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Police raid 2 medical marijuana clinics in Ann Arbor

Category: Dispensaries | Posted on Thu, August, 25th 2011 by THCFinder
Michigan State Police drug investigators raided 2 medical marijuana dispensaries in Ann Arbor today, but said the raids had nothing to do with a state appeals court ruling Wednesday that prohibits dispensaries from selling marijuana.
 
Witnesses said 3 people were taken into custody.
 
Det. 1st Lt. Wynonia Sturdivant of the Livingston and Washtenaw Narcotics Enforcement Team said MedMar clinic at 1818 Packard St. and A2 Go Green Corp at 206 S. Main St. were raided because their employees allegedly failed to follow guidelines established for operating dispensaries. She declined to be more specific.
 
Sturdivant said both dispensaries have been under investigation for at least a couple of weeks and the raids are not related to each other. She said she did not know what was seized.
 
"It's an ongoing investigation," she said.
 
Police officers dressed in black and wearing masks executed a search warrant at MedMar about noon, seizing computers, boxes, plastic bags and other items. Witnesses said 3 people were taken into custody as part of that investigation.
 
Shortly after noon today, officers executed a search warrant at A2 Go Green Co-op, seizing boxes of files, computers and brown paper bags. U.S. Postal Inspection Service agents were there, but Sturdivant declined to say why the federal agency was involved.
 
Police vehicles were parked in the middle lane of Main Street for at least 45 minutes.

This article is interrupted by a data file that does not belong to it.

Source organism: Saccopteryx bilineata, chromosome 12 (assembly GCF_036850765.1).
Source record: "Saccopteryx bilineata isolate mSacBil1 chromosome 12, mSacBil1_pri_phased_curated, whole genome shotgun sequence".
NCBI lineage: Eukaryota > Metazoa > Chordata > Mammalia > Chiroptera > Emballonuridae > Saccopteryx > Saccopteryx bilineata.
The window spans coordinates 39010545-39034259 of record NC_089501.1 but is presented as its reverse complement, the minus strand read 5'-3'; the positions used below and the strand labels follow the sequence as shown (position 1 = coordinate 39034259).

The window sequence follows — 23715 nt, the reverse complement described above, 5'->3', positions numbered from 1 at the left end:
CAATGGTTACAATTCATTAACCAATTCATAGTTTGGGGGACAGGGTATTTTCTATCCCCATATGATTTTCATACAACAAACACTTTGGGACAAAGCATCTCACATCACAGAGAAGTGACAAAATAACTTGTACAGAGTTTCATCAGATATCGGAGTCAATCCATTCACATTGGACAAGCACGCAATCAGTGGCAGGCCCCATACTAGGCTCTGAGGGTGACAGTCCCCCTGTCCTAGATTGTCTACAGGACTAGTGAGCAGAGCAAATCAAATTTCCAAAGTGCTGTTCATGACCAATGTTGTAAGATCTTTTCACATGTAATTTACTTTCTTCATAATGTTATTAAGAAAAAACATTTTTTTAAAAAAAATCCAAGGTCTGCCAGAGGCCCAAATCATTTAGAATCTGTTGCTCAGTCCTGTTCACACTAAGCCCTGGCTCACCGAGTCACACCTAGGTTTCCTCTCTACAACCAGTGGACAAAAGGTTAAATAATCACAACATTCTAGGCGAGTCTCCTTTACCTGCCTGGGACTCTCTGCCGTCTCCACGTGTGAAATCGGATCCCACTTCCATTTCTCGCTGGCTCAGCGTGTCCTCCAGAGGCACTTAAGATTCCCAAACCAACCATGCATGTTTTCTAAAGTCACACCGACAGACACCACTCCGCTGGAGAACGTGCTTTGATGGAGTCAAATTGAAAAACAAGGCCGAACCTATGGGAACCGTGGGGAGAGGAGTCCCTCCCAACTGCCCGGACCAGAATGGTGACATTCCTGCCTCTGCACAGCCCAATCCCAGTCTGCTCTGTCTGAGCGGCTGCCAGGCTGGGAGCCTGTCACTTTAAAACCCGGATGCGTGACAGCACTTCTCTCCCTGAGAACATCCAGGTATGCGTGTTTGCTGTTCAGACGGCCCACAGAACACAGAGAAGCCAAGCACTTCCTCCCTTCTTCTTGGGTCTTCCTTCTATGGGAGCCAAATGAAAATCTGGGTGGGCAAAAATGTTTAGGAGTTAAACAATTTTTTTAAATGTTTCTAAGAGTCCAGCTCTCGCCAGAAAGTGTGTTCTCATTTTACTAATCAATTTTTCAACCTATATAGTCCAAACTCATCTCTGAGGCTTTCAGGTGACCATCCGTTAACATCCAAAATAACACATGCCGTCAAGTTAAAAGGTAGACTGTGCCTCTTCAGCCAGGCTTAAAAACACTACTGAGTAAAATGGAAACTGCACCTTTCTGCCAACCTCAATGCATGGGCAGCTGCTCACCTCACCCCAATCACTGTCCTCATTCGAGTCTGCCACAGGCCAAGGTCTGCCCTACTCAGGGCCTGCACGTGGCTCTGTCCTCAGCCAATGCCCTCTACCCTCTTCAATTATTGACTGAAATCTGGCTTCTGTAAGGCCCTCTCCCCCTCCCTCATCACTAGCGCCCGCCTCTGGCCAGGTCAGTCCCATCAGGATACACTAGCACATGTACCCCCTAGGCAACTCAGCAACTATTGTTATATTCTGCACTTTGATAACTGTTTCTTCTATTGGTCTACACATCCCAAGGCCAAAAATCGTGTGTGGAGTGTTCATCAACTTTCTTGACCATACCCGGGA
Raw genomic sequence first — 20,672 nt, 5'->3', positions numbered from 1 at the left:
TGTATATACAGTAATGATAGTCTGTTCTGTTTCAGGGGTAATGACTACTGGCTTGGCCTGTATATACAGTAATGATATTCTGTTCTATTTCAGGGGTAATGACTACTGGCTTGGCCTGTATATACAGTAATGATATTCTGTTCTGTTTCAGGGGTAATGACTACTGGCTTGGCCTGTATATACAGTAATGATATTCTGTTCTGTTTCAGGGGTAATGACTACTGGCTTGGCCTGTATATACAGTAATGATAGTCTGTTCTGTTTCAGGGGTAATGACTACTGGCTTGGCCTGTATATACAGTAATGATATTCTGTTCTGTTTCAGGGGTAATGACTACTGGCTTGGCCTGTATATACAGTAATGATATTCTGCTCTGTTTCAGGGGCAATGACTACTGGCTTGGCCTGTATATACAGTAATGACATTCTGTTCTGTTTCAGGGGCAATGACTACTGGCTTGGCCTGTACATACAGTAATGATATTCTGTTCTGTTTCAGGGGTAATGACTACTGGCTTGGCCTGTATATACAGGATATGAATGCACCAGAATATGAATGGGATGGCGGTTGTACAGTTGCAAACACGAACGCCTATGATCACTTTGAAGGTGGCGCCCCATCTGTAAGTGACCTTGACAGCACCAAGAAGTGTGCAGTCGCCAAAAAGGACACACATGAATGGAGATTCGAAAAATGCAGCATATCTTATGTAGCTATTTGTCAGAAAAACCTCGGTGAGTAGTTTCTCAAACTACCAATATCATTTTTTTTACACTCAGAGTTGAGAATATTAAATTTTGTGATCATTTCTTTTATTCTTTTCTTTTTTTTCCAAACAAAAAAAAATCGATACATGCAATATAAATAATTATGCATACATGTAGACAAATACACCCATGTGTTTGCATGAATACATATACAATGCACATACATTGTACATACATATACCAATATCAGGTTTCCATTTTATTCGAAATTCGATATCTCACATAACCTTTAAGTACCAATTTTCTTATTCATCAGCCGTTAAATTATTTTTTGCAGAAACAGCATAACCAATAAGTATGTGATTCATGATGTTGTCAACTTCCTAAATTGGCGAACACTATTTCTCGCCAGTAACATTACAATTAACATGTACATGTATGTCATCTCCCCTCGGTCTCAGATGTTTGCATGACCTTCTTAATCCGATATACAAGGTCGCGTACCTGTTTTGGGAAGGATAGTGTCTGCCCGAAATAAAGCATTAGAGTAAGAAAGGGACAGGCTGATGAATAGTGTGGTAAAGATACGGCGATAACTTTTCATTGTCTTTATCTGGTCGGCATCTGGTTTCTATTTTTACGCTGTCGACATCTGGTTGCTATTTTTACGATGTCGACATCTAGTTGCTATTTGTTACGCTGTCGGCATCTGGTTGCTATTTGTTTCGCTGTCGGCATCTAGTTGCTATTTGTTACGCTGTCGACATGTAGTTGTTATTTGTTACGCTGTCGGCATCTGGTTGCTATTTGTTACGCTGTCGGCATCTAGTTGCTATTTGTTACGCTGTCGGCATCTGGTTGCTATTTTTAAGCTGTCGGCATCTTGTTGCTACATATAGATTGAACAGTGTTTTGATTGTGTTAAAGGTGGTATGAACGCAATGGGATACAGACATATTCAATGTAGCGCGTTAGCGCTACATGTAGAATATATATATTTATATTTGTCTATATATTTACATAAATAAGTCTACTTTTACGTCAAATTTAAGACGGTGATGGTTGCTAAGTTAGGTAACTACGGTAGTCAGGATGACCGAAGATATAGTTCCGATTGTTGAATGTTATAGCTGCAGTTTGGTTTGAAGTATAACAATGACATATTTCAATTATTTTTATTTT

Chuck Ream, longtime medical marijuana advocate and partner at MedMar, said two of his employees, were taken away in handcuffs about 10:30 a.m. Another employee was arrested later in the morning.
 
Ream and 3 other people were holding signs promoting medical marijuana and protesting the police action, yelling at the officers who were carrying items out.
 
The law enforcement action comes one day after the state appeals court ruled medical marijuana sales are illegal.
 

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Bank shutting out marijuana dispensaries

Category: Dispensaries | Posted on Thu, August, 25th 2011 by THCFinder
DENVER, Aug. 24 (UPI) -- Colorado Springs State Bank, the last bank in the state willing to do business openly with medical marijuana suppliers, has asked them to close their accounts.
 
Senior Vice President John Whitten said the bank's parent company, Herring Bank, does business in Oklahoma and Texas, both states where medical marijuana is not legal, The (Boulder) Daily Camera reported.
 
"There are unresolved issues with regulations, law enforcement and other agencies that need to get resolved before the industry can progress and become bankable," Whitten said.
 
A letter last week to operators of medical marijuana dispensaries asked them to shut down their accounts by the end of September, Whitten said.
 
Diane Czarkowski, one of the owners of Boulder Kind Care, said the dispensary, which now has an account at Colorado Springs State, has been through six other banks since it opened in October 2009. She said Kind Care is now talking to a local bank.
 
"I think a lot of people will be in a really bad position," she said. "They will be forced to do things under the radar, which is not helpful to the industry."
 
 

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Santa Fe Springs cracks down on medical marijuana dispensaries

Category: Dispensaries | Posted on Mon, August, 22nd 2011 by THCFinder
SANTA FE SPRINGS - For the second time in just over a year, two brothers and their cousin are being forced to shut down their medical marijuana dispensary.